A not-really-so-long time ago, I was trying to figure out what my next ministry step would be. I had spent two years teaching religion at a school in one of Chicago’s not so affluent neighborhoods, and I was finishing up a year working at a big (affluent) urban church. I was considering taking a position that, by church standards, was extremely cushy: associate pastor at a medium to large suburban church in great financial shape. I needed to take that job. My husband was in grad school. I was pregnant. We were up to our ears in student loan debt (still are!).
I felt like a sell-out. I loved living in the city. I grew up living either in cities or semi-rural areas. Mile after mile of uninterrupted suburb was not exactly familiar to me. And I loved city ministry. When the principal at the school interviewed me and asked why I wanted the job, I said, “The Bible begins in a garden and ends in a city. God loves cities. I love cities.” (She liked that. I got the job.) (By the way: anyone know where that quote is from? Because I know it’s not original.)
In the middle of that internal debate, a good and wise mentor said to me, “Suburban people need Jesus, too.”
I took the suburban job.
Eight years later, I am a blonde, thirty-something mother of two, who lives in the suburbs and doesn’t work. I don’t have a minivan or an SUV (actually, we only have one car in our family, which I feel ups our hipster quotient a bit). And we don’t own a house. And my husband works in the tech industry so at least we’re a little cutting edge that way. Money is tight for us, but in the grand scheme of things, we’re affluent. I’m mostly your conventional suburban mom at this point.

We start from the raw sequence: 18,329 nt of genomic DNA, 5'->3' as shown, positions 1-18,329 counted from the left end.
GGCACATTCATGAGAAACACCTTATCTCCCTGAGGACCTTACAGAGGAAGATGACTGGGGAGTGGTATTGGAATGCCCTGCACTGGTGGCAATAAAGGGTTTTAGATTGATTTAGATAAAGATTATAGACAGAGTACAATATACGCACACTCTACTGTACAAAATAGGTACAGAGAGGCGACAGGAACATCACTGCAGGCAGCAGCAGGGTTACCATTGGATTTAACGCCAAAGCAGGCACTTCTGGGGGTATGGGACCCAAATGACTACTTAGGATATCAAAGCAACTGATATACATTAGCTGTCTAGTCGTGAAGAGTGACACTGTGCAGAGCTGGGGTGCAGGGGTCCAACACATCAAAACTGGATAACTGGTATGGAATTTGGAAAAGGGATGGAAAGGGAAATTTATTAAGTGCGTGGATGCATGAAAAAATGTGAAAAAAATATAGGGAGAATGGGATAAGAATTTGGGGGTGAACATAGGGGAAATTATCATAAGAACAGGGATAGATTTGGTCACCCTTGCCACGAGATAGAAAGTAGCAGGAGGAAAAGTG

And I’m never sure how comfortable I should be with that. Urban ministers are the cutting edge people, right? I kind of want to be an urban hipster pastor. But I have a dreadful fear of needles (I pass out when given a shot) and so there are no tattoos in my future. I am too exhausted in my role as a mother of two to tack on even the relatively short commute to one of the urban areas near where I live. Sometimes this makes me wonder if there’s a future for me in the church. Am I just too conventional for where the (I hope) church is headed?
(And, then, of course, there’s the fact that I am simply unmotivated to get my D.Min. Apparently, this is what all the cool kid ministers are doing. I don’t have the money right now, nor a church position, which is often a pre-req for the program. And everyone around here who’s the least bit Reverend seems to have one. But that’s another issue all together.)
But here’s the thing: suburban people need Jesus, too. Affluent people need Jesus, too. (Just as much as those who are poor need Jesus, right?) And culture in the suburbs, while it might not be as cutting edge as the city, is going to catch up.
A few months ago, I met a pastor in my new town who pointed out: I am exactly the demographic she’s trying to figure out. The young, over worked, exhausted parents of children. Hanging on for dear life in our affluent suburb, sometimes both spiritually and financially.
I hope we see more and more church innovation not just in cities, but in suburbs. I don’t know what that innovation is going to be, or what’s going to work.
But I can’t wait to find out…